What is a Comma? Explain.
Difficulty: Easy


It is a punctuation mark(,)used to:

to separate words in a list:

though they are often omitted before a bouquet of red, pink and white rose tea, coffee, milk or hot chocolate

to separate phrases or clauses:

if you keep calm, take your time, concentrate and think ahead, then you’re likely to pass your test.

After all the excitement of the party, the children soon fell asleep.

before and after a clause or phrase: that gives additional, but not essential, information about the noun it follows:

the Pennines Hills, which are very popular with walkers, is situated between Lancashire and Yorkshire.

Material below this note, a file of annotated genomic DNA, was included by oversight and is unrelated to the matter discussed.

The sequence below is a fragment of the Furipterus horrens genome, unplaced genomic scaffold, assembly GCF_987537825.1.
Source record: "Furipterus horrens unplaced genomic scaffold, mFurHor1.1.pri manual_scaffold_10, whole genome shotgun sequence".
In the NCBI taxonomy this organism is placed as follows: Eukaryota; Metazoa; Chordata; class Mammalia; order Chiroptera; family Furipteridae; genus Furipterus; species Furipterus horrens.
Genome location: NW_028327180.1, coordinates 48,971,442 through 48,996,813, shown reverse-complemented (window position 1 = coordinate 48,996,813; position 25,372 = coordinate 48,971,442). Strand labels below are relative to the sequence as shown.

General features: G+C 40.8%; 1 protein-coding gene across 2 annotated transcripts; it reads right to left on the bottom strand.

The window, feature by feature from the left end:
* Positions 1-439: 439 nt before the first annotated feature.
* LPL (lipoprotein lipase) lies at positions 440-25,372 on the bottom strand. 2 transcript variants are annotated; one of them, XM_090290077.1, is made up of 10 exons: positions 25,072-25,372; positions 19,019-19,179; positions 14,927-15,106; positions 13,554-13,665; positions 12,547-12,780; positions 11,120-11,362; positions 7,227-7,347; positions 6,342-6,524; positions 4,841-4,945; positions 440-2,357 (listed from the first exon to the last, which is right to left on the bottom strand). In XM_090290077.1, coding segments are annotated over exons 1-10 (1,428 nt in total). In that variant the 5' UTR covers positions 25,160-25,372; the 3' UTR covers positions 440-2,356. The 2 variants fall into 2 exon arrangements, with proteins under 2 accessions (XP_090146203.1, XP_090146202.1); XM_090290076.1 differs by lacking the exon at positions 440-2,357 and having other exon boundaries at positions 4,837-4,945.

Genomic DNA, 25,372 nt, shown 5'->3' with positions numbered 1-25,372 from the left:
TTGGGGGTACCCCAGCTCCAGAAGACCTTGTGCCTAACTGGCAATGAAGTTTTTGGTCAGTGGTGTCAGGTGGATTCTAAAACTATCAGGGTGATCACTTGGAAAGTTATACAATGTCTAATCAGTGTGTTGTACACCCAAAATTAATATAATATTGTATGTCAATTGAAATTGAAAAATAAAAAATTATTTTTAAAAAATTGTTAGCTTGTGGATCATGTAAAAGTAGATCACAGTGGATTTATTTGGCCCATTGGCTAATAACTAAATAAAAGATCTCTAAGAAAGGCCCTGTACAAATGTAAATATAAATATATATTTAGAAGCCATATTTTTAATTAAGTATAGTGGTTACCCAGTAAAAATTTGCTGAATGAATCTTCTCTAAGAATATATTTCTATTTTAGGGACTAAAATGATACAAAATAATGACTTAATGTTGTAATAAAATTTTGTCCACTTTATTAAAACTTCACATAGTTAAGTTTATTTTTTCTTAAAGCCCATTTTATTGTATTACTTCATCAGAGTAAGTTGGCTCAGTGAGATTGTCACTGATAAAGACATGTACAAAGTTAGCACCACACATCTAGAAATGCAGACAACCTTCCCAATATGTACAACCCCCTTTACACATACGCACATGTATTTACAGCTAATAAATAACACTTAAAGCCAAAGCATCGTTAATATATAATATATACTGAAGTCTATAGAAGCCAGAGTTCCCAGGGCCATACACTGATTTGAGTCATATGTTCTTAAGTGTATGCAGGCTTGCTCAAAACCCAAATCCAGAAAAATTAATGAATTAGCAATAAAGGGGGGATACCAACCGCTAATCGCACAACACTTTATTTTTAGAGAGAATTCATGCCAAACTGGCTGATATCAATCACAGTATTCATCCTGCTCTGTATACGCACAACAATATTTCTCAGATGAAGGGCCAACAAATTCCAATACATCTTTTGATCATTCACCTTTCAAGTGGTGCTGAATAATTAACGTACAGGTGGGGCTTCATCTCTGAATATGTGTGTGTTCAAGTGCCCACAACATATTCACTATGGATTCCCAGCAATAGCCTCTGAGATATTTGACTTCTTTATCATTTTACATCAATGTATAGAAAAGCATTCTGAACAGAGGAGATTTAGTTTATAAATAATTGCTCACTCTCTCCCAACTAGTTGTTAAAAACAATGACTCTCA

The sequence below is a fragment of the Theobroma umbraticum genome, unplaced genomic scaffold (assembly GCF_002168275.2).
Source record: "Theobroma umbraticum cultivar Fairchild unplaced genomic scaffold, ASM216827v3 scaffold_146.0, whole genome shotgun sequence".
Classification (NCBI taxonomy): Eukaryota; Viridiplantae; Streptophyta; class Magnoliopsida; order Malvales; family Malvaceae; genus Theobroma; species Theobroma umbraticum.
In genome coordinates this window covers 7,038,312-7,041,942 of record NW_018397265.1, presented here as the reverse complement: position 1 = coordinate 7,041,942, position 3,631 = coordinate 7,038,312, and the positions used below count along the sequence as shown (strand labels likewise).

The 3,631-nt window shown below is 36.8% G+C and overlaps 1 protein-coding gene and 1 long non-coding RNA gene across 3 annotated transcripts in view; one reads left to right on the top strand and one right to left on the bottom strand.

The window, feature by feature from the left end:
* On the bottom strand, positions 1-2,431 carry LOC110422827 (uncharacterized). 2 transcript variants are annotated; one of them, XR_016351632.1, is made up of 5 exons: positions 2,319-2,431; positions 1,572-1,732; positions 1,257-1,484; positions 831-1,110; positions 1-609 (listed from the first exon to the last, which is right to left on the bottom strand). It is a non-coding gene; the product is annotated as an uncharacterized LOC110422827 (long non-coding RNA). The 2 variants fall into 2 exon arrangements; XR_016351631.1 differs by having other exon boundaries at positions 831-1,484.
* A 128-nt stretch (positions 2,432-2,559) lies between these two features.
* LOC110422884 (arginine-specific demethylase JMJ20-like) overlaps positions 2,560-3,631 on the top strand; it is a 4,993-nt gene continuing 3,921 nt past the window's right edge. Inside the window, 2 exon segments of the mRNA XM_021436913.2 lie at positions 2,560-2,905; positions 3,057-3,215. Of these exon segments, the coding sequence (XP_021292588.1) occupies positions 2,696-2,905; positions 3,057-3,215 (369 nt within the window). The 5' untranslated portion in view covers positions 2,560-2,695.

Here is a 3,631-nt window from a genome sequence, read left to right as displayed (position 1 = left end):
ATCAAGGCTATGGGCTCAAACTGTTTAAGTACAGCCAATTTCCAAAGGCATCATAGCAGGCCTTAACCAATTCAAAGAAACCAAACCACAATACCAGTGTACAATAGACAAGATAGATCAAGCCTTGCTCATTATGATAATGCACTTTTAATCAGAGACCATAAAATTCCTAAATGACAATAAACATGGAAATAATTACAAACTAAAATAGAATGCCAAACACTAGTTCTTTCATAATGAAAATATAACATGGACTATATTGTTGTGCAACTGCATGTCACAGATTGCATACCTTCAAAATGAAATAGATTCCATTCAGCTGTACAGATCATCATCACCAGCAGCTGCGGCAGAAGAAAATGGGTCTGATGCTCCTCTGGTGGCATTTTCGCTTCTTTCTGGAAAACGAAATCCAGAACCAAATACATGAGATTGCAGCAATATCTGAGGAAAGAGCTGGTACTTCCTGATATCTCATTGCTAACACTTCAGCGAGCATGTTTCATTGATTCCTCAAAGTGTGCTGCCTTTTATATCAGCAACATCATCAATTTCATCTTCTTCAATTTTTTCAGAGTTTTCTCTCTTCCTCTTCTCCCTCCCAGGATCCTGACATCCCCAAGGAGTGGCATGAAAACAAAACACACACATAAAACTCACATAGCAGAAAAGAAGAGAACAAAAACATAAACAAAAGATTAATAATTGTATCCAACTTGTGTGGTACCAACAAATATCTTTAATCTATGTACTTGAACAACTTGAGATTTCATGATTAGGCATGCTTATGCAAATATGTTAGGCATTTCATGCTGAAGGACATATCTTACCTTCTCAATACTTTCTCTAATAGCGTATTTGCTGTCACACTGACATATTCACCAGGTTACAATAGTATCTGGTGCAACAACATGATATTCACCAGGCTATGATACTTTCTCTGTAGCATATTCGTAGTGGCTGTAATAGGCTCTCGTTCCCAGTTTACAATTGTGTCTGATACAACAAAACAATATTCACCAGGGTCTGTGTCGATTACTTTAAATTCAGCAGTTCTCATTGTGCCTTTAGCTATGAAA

(do not use commas before and after a clause that defines the noun it follows). The hills that separate Lancashire from Yorkshire are called the Pennines.

to separate main clauses, especially long ones, linked by a conjunction such as and, as, but, for, or:

We had been looking forward to our holiday all year, but unfortunately, it rained every day.

to separate an introductory word or phrase, or an adverb or adverbial phrase that applies to the whole sentence, from the rest of the sentence:

Oh, so that’s where it was

As it happened, however, I never saw her again

By the way, did you hear about Sue’s car?

to separate a tag question from the rest of the sentence:

It was pretty expensive, isn’t it?

You live in Bristol, right?

before or after ‘he said’, etc. when writing down the conversation:

Come back soon, she said

before a short quotation:

Disraeli said, “Little things affect little minds’